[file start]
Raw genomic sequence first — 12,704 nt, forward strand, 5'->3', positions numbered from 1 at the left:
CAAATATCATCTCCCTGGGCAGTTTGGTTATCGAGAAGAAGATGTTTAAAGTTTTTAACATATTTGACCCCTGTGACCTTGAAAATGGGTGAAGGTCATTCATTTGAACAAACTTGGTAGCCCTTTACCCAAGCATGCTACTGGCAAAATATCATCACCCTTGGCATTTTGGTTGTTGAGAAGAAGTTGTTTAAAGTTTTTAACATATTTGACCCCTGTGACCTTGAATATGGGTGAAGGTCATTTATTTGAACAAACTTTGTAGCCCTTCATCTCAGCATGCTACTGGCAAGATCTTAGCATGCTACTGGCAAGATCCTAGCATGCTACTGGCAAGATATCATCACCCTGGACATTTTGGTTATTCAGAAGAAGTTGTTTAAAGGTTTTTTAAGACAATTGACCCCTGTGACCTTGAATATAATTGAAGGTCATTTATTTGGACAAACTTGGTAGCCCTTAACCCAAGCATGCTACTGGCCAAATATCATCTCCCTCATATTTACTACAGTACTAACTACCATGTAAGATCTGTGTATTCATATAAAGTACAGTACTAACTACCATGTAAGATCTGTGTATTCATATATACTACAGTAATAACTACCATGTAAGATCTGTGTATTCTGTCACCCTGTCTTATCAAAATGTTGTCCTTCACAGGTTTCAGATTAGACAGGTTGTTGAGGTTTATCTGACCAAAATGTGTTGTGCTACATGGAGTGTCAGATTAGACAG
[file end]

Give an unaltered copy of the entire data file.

Raw genomic sequence first — 12,704 nt, forward strand, 5'->3', positions numbered from 1 at the left:
CAAATATCATCTCCCTGGGCAGTTTGGTTATCGAGAAGAAGATGTTTAAAGTTTTTAACATATTTGACCCCTGTGACCTTGAAAATGGGTGAAGGTCATTCATTTGAACAAACTTGGTAGCCCTTTACCCAAGCATGCTACTGGCAAAATATCATCACCCTTGGCATTTTGGTTGTTGAGAAGAAGTTGTTTAAAGTTTTTAACATATTTGACCCCTGTGACCTTGAATATGGGTGAAGGTCATTTATTTGAACAAACTTTGTAGCCCTTCATCTCAGCATGCTACTGGCAAGATCTTAGCATGCTACTGGCAAGATCCTAGCATGCTACTGGCAAGATATCATCACCCTGGACATTTTGGTTATTCAGAAGAAGTTGTTTAAAGGTTTTTTAAGACAATTGACCCCTGTGACCTTGAATATAATTGAAGGTCATTTATTTGGACAAACTTGGTAGCCCTTAACCCAAGCATGCTACTGGCCAAATATCATCTCCCTCATATTTACTACAGTACTAACTACCATGTAAGATCTGTGTATTCATATAAAGTACAGTACTAACTACCATGTAAGATCTGTGTATTCATATATACTACAGTAATAACTACCATGTAAGATCTGTGTATTCTGTCACCCTGTCTTATCAAAATGTTGTCCTTCACAGGTTTCAGATTAGACAGGTTGTTGAGGTTTATCTGACCAAAATGTGTTGTGCTACATGGAGTGTCAGATTAGACAG